I wanted to be an astronaut as a kid and was told (by my mother!) that because I was not American and I was a girl and needed to be good at maths that I wouldn't be able to do it. I of course believed her and I never ever came up with another idea for "what I wanted to be when I grew up". I still don't know and I'm 33. Nothing else ever inspired me. I wish I'd been encouraged to believe that I could. Don't crush his dreams. You just never know what the future may hold. Jim Lovell was interested in rockets way before he thought he would be able to fly in one.

By Anonymous Anonymous, at June 17, 2008 at 4:24 AM  

My 6yo is an aspiring astronaut, so I feel your pain/exhilaration.

This book (Neil, Buzz, and Mike Go to the Moon) should be required reading:

It does discuss the Grissom incident, but no gruesome details. The author will be signing copies at the Udvar Hazy Smithsonian Air and Space this weekend, but that might be a bit of a trek for you (we are there pretty much weekly - sigh).

By Anonymous Anonymous, at June 17, 2008 at 6:24 AM  

Have you been Tivo-ing the new Discovery Channel mini-series about the American space program for him?

By Anonymous Anonymous, at June 17, 2008 at 11:06 AM  

Yeah, you definitely need to Tivo the Discovery series- When We Left Earth.

Also, Gus is the one on the left:


What I don't get about the whole terrible thing is how you have all these uber smart people at NASA and not one of them thinks, 'nylon seats + nylon jumpsuits + 100% oxygen = bad freaking idea'. The poor guys.

By Blogger Auburn Tiger, at June 17, 2008 at 12:15 PM  

For laxdude -- it didn't turn out much better for women who *were* encouraged to be astronauts in the beginning. Check out a book called The Mercury 13: The True Story of Thirteen Women and the Dream of Space Flight if you haven't already.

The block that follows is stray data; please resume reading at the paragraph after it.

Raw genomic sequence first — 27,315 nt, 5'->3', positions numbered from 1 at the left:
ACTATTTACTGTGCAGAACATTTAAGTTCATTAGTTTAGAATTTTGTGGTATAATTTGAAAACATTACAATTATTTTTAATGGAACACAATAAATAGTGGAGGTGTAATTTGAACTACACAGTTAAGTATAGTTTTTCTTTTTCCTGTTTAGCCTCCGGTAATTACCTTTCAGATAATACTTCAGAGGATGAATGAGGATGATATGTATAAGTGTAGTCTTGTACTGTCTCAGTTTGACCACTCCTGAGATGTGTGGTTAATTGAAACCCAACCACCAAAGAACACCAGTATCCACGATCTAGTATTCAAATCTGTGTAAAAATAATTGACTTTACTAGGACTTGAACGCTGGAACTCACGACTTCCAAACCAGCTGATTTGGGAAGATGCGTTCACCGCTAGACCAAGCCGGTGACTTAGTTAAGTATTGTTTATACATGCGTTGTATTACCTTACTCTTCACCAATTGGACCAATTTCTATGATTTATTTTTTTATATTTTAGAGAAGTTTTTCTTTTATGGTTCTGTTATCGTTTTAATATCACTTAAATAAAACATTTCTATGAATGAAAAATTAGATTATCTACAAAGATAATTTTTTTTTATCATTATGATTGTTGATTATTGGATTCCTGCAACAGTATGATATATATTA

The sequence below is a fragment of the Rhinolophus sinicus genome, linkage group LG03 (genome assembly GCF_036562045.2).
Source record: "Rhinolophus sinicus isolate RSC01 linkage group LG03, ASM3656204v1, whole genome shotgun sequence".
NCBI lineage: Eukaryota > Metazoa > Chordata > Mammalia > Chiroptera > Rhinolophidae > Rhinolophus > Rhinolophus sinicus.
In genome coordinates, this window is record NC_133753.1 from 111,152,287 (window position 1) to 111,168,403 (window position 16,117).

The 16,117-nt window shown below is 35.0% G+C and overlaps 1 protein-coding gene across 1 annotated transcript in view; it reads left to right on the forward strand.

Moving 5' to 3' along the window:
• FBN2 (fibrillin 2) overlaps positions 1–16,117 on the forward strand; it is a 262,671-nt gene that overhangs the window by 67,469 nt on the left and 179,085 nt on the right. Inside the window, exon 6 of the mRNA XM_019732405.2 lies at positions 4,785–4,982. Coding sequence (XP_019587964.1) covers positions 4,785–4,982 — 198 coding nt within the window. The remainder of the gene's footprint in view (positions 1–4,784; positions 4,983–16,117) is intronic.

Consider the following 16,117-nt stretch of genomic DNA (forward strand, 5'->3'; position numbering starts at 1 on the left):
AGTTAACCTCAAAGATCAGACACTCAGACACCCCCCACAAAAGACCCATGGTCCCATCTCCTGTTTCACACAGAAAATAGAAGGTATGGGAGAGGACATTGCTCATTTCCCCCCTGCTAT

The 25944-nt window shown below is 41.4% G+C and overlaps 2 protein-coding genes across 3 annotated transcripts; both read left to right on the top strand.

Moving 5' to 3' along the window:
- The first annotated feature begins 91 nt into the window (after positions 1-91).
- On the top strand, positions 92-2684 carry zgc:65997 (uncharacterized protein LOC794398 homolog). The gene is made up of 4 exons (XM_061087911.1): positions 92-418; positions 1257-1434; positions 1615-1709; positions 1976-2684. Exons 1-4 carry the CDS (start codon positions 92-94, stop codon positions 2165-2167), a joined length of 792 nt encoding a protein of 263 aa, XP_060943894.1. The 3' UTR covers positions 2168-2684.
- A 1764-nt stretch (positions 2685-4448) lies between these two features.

By Anonymous Anonymous, at June 18, 2008 at 12:36 AM  

Plain and simple. Liked your post.

By Anonymous Anonymous, at June 18, 2008 at 5:49 AM  

For some reason, Gus Grissom has always had a special place in my heart, so I think it is neat to see you post about him. I also love that M is such a cool kid, I could totally hang out and talk NASA with him.

By Anonymous Anonymous, at June 18, 2008 at 6:57 AM  

I've been watching the new Discovery series, in bits and pieces (bless the DVR and all who reside in her memory). It turns out Gus was put in charge of the recovery procedures. The details are still kind of fuzzy, but mostly he was pissed because the ship was lost -- the other stuff was icing on the cake. The first helo pilot didn't realize Gus' suit had an open valve and thus was doing the opposite of keeping him afloat. Gus didn't realize that same pilot fought valiantly to save the ship -- but in the process of trying to haul it full of water, busted a gasket and worried about having fuel enough to make it back to the fleet. He left Gus because he didn't want to be the guy who had to ditch with a just-returned astronaut in his helicopter. The Navy has a word for that kind of situation...

By Blogger Febrifuge, at June 18, 2008 at 6:55 PM  

Has he seen SpaceCamp? Because when I was his age, I watched SpaceCamp EVERY WEEKEND. And now I'm studying to be a PhD astrophysicist.

OK, so my parents encouraged me in lots of different ways, but I do think SpaceCamp deserves the lion's share of the credit.

By Blogger Ann, at June 20, 2008 at 9:36 AM  

Um, I was coming in to flog the Mercury 13 ladies, but I see somebody beat me to it. Remind the Kid there are girls in space, too, though and they tend to be very good at what they do (Barbara Morgan FTW!)

By Blogger Unknown, at June 22, 2008 at 10:43 AM  

But by 2014 when the Shuttle replacement is realized, he'll have a whole new "rocket" to dream about :-)


By Blogger Teslagrl, at June 23, 2008 at 8:11 AM